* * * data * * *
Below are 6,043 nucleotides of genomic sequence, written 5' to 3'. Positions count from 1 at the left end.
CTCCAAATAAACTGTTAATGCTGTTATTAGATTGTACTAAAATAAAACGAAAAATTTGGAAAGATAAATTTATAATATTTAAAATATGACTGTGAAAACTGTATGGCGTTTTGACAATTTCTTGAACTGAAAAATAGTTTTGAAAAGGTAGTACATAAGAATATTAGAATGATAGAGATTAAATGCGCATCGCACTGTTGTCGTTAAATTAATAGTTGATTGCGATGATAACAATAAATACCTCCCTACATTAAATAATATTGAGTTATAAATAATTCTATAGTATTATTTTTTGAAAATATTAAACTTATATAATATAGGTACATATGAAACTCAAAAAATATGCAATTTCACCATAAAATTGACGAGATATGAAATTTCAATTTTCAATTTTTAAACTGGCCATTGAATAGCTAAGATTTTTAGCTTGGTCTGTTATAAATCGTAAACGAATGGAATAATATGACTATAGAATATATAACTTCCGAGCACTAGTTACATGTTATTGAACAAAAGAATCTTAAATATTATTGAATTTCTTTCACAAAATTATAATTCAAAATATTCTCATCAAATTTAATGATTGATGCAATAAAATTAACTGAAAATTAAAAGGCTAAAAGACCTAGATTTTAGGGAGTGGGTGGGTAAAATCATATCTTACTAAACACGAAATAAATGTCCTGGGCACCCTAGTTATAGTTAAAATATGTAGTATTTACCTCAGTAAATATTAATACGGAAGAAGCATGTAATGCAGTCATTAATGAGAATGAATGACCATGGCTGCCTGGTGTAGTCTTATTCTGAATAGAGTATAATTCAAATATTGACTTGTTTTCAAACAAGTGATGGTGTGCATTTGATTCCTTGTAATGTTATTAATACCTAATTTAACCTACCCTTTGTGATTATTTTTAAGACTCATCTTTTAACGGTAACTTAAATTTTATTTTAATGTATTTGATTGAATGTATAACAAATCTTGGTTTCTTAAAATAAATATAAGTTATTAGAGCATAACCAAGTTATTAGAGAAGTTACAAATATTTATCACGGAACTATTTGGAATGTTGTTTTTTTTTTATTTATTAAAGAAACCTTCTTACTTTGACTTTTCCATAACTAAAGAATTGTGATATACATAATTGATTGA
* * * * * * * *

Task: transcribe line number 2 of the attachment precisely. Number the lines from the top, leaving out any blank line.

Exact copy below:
CTCCAAATAAACTGTTAATGCTGTTATTAGATTGTACTAAAATAAAACGAAAAATTTGGAAAGATAAATTTATAATATTTAAAATATGACTGTGAAAACTGTATGGCGTTTTGACAATTTCTTGAACTGAAAAATAGTTTTGAAAAGGTAGTACATAAGAATATTAGAATGATAGAGATTAAATGCGCATCGCACTGTTGTCGTTAAATTAATAGTTGATTGCGATGATAACAATAAATACCTCCCTACATTAAATAATATTGAGTTATAAATAATTCTATAGTATTATTTTTTGAAAATATTAAACTTATATAATATAGGTACATATGAAACTCAAAAAATATGCAATTTCACCATAAAATTGACGAGATATGAAATTTCAATTTTCAATTTTTAAACTGGCCATTGAATAGCTAAGATTTTTAGCTTGGTCTGTTATAAATCGTAAACGAATGGAATAATATGACTATAGAATATATAACTTCCGAGCACTAGTTACATGTTATTGAACAAAAGAATCTTAAATATTATTGAATTTCTTTCACAAAATTATAATTCAAAATATTCTCATCAAATTTAATGATTGATGCAATAAAATTAACTGAAAATTAAAAGGCTAAAAGACCTAGATTTTAGGGAGTGGGTGGGTAAAATCATATCTTACTAAACACGAAATAAATGTCCTGGGCACCCTAGTTATAGTTAAAATATGTAGTATTTACCTCAGTAAATATTAATACGGAAGAAGCATGTAATGCAGTCATTAATGAGAATGAATGACCATGGCTGCCTGGTGTAGTCTTATTCTGAATAGAGTATAATTCAAATATTGACTTGTTTTCAAACAAGTGATGGTGTGCATTTGATTCCTTGTAATGTTATTAATACCTAATTTAACCTACCCTTTGTGATTATTTTTAAGACTCATCTTTTAACGGTAACTTAAATTTTATTTTAATGTATTTGATTGAATGTATAACAAATCTTGGTTTCTTAAAATAAATATAAGTTATTAGAGCATAACCAAGTTATTAGAGAAGTTACAAATATTTATCACGGAACTATTTGGAATGTTGTTTTTTTTTTATTTATTAAAGAAACCTTCTTACTTTGACTTTTCCATAACTAAAGAATTGTGATATACATAATTGATTGA